I realized I had to stop replying to every person who emailed with a new “amazing“ post that would be a “perfect“ fit for my audience (please note the sarcasm). And not only did I not have to respond to them, I didn’t have to do whatever they asked. I started politely responding, letting people know that not only did a fee apply to a guest post on my blog, but also that I had to heavily review and carefully consider each post and only very few were included in the editorial calendar.
Want to Connect With Other Nurses?
Our non-Facebook community is just what you need.
Have a lawyer who is experienced in reviewing contracts and intellectual property read all of your contracts.
If a company promises to pay you in “exposure” or free product – that’s a RED FLAG. If you are writing, creating YouTube videos, or creating content in any manner, you are doing work and deserve to be compensated for it. Not only do you deserve to be compensated for your time, but also for your expertise as a registered nurse. (There are a few exceptions in which you may want to consider doing something for free for networking purposes, but this should be the exception and not the rule.)
If you have any sort of following on social media, they are valuable to you and your brand. Carefully consider each contract requiring you to post things to your audience.
Never allow a company to copy and paste your content.
If a company says they’re getting a contract together, do not do any work for them until you have it in place. Don’t do 6 months worth of work and sign away an entire year’s worth of content for free like I did. (When the contract expired, they asked me to start working on more projects with them and scheduling calls to get things planned… I had to tell them flat out that I would not do any work until a contract was in place this time around.)
The bottom line: influencers are valuable. Check out this great article about how companies know influencer marketing has a much higher return on investment (ROI) than other methods of advertising. Therefore, companies will continue to reach out to any nurses who have a social following. And some are not as amazing and interested in furthering our profession as they may seem. Some will bleed each nurse influencer dry, like a ruptured aorta, and just keep moving to the next one. Look at the company closely if you’re considering a contract, ask other nurse bloggers if they’ve had any positive or negative feedback about them, and don’t be afraid to push back to them like you would to a doctor you knew was ordering something that wasn’t safe or appropriate.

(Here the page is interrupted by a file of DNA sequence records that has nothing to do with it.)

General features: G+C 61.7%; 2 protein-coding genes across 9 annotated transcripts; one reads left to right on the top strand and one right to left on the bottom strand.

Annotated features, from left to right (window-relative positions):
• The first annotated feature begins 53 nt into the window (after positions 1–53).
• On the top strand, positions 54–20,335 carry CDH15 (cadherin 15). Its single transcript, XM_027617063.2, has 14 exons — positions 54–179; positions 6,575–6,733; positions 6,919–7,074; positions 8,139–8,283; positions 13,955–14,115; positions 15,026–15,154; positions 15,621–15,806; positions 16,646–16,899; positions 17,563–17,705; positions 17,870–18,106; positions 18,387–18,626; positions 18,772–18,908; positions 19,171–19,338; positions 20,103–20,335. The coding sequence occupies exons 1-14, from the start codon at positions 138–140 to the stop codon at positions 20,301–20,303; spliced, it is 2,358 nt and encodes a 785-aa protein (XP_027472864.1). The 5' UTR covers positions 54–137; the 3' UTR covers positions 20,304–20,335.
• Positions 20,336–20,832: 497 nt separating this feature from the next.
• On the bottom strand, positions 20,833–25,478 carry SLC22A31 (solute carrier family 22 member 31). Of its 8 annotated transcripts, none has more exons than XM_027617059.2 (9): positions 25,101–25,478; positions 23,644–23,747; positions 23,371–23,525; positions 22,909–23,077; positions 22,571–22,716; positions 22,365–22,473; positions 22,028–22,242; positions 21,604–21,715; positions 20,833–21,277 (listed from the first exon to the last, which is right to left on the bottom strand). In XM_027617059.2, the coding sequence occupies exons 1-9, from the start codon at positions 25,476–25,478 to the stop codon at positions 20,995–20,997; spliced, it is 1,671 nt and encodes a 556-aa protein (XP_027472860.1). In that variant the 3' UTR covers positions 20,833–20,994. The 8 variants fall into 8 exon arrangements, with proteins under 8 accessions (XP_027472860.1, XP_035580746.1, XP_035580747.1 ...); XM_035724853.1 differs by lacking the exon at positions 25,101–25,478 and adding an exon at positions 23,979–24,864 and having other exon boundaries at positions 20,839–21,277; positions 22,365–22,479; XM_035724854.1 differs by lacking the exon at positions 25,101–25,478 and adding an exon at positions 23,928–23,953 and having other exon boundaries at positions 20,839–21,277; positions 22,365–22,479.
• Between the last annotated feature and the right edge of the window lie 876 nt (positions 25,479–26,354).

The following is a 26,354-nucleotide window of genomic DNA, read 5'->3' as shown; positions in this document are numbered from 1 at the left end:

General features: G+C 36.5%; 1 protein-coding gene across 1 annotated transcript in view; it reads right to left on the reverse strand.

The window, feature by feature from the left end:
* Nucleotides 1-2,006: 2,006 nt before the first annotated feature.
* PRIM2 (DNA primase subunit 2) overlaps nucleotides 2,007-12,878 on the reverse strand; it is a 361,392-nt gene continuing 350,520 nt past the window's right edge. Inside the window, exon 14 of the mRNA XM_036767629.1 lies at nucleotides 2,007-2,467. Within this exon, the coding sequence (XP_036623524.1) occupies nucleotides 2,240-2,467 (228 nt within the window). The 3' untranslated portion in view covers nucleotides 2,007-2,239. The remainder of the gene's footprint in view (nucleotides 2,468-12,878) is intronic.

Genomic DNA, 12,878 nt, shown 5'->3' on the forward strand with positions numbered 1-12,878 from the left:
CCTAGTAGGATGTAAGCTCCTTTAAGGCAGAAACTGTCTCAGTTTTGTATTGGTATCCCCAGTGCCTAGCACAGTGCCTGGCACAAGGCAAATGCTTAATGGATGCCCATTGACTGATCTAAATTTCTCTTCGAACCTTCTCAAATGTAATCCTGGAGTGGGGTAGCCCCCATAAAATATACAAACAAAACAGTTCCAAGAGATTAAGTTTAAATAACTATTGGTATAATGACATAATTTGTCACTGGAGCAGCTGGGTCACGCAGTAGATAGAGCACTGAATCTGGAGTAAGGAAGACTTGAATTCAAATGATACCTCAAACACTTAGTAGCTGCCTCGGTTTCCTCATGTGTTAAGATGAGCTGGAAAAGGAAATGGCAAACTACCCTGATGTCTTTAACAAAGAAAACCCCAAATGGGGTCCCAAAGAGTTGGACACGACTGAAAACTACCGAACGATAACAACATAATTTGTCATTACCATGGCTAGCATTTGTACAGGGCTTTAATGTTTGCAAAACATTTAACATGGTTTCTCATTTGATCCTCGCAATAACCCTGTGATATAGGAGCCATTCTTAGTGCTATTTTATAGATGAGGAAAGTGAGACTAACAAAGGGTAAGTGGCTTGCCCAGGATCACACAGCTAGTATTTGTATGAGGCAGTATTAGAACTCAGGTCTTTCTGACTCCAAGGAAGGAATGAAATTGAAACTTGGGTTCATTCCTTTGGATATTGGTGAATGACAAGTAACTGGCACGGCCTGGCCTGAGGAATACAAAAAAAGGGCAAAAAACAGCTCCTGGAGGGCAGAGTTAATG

Look, I really understand not wanting overestimate your worth. That’s why it took me so long to realize that I needed to require compensation. I just didn’t want to think I was worth more than I was. But then it dawned on me… what’s the worst that could happen? They’d say no? Saying no to compensation for work and a direct access to my audience just saves me from work, keeps me away from dishonest or manipulative companies, and enables me to create more content myself. I no longer sweat it when a company doesn’t like that I require payment. I am slowly evolving out of that people-pleasing mentality and into more of a mentality in which my bottom line is to do what’s best for my audience, my brand, and myself – and being unapologetic about it.
Learn How to Blog From the Experts
I hope these tips and my experience were helpful. As you can tell, I’m quite passionate about this topic because I’ve learned quite a bit from doing things the wrong way.
Over the past few months, Brittney Wilson BSN RN (The Nerdy Nurse) and I have been writing a blogging and social media guide book for nurses. At over 200 pages, it’s full of practical help, our experiences, recommendations, and major mistakes to avoid.
We truly want nurse bloggers to have a successful experience and also empower them to know their worth. In addition to the book we’ve written, we are also developing an in person 5-hour seminar during the 2017 NNBA Conference in St. Petersburg, Florida.
We’re elated to work with the NNBA (National Nurses in Business Association) because they offer a huge network of support… support I could have used when I was going through this whole mess. It would have been helpful to already be in a network of people to bounce ideas or situations off of that just didn’t seem right, but I couldn’t really specify why.
The NNBA consists of over several thousand nurses, leaders, and mentors. Growing a successful business, balancing life, and making sure to consider our profession as a whole can be challenging. If you’re a nurse business owner, or considering starting a membership, an NNBA membership is truly an investment in your success.
In addition to being a member of the American Nurses Association and the American Association of Critical Care Nurses, I’m also a member of the National Nurses in Business Association, and I highly recommend becoming a member. Join me.
Registration for our 5-hour seminar is officially open. Take this opportunity in professional development, earn some continuing ed, and come hang out with us!
(Pro-tip: use the trip as a tax write off!)
What: Nurse Blogging 101: Growing a Profitable Business and Community at the 2017 NNBA Conference
Where: Sirata Beach Resort in St. Petersburg, Florida
When: September 8-10, 2017 (our seminar is on the 8th!)
Why: Grow your brand, positively impact the nursing profession, and make money doing what you love
How: Register Now!
Pre-conference seats are limited and filling up fast!
Register now by clicking here.
I hope to see you there!